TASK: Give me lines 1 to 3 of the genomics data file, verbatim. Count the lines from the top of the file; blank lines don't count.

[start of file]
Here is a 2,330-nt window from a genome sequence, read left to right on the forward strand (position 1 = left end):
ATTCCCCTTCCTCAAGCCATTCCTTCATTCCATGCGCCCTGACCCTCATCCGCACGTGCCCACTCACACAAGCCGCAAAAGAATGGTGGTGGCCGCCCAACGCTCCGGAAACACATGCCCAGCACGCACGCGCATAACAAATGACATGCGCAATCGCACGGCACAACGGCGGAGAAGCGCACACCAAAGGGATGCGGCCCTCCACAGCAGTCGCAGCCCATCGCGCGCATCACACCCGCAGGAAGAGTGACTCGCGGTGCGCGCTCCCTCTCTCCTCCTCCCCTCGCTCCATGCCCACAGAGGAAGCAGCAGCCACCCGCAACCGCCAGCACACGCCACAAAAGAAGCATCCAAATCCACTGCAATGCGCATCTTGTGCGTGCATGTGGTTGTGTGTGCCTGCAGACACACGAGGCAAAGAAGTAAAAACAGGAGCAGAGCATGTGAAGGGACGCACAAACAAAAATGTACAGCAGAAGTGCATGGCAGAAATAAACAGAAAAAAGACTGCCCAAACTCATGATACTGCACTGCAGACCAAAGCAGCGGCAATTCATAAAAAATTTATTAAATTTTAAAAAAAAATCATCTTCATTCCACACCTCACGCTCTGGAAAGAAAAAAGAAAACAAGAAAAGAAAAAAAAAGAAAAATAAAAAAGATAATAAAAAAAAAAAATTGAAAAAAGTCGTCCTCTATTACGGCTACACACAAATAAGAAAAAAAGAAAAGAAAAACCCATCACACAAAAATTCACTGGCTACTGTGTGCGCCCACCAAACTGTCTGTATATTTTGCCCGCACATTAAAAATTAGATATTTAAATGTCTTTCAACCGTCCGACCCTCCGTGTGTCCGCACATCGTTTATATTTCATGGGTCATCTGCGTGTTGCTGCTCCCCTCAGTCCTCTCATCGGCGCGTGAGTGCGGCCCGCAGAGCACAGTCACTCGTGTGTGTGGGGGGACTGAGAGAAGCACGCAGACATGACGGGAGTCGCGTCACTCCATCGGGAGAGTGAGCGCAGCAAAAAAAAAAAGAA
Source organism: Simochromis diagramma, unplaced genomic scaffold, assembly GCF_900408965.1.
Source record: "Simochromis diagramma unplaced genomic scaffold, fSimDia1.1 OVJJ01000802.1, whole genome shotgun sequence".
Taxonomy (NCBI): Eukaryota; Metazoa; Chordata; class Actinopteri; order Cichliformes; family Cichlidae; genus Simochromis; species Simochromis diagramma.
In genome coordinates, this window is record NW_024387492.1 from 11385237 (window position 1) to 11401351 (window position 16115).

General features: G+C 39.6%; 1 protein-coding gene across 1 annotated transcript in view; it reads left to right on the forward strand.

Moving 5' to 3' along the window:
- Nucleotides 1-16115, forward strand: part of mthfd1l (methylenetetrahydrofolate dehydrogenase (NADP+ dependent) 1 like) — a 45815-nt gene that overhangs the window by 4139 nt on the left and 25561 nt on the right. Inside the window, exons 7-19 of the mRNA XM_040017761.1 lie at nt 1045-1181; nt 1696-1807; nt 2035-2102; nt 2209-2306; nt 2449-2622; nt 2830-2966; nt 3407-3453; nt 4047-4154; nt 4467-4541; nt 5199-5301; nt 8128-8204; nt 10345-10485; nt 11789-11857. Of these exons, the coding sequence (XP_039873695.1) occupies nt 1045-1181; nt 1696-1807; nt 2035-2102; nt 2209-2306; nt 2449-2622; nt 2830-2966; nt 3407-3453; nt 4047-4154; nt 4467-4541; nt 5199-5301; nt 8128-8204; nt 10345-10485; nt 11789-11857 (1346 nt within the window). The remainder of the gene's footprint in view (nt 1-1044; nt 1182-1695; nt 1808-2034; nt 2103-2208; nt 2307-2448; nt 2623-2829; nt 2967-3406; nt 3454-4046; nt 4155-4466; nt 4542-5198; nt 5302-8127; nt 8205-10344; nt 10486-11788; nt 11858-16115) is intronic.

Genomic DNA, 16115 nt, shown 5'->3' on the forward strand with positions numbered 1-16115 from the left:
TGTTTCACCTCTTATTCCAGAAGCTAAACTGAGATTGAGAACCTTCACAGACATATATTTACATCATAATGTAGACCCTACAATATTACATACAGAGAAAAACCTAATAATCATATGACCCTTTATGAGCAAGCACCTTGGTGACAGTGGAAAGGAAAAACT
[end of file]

Here is a 2,330-nt window from a genome sequence, read left to right on the forward strand (position 1 = left end):
ATTCCCCTTCCTCAAGCCATTCCTTCATTCCATGCGCCCTGACCCTCATCCGCACGTGCCCACTCACACAAGCCGCAAAAGAATGGTGGTGGCCGCCCAACGCTCCGGAAACACATGCCCAGCACGCACGCGCATAACAAATGACATGCGCAATCGCACGGCACAACGGCGGAGAAGCGCACACCAAAGGGATGCGGCCCTCCACAGCAGTCGCAGCCCATCGCGCGCATCACACCCGCAGGAAGAGTGACTCGCGGTGCGCGCTCCCTCTCTCCTCCTCCCCTCGCTCCATGCCCACAGAGGAAGCAGCAGCCACCCGCAACCGCCAGCACACGCCACAAAAGAAGCATCCAAATCCACTGCAATGCGCATCTTGTGCGTGCATGTGGTTGTGTGTGCCTGCAGACACACGAGGCAAAGAAGTAAAAACAGGAGCAGAGCATGTGAAGGGACGCACAAACAAAAATGTACAGCAGAAGTGCATGGCAGAAATAAACAGAAAAAAGACTGCCCAAACTCATGATACTGCACTGCAGACCAAAGCAGCGGCAATTCATAAAAAATTTATTAAATTTTAAAAAAAAATCATCTTCATTCCACACCTCACGCTCTGGAAAGAAAAAAGAAAACAAGAAAAGAAAAAAAAAGAAAAATAAAAAAGATAATAAAAAAAAAAAATTGAAAAAAGTCGTCCTCTATTACGGCTACACACAAATAAGAAAAAAAGAAAAGAAAAACCCATCACACAAAAATTCACTGGCTACTGTGTGCGCCCACCAAACTGTCTGTATATTTTGCCCGCACATTAAAAATTAGATATTTAAATGTCTTTCAACCGTCCGACCCTCCGTGTGTCCGCACATCGTTTATATTTCATGGGTCATCTGCGTGTTGCTGCTCCCCTCAGTCCTCTCATCGGCGCGTGAGTGCGGCCCGCAGAGCACAGTCACTCGTGTGTGTGGGGGGACTGAGAGAAGCACGCAGACATGACGGGAGTCGCGTCACTCCATCGGGAGAGTGAGCGCAGCAAAAAAAAAAAGAA
Source organism: Simochromis diagramma, unplaced genomic scaffold, assembly GCF_900408965.1.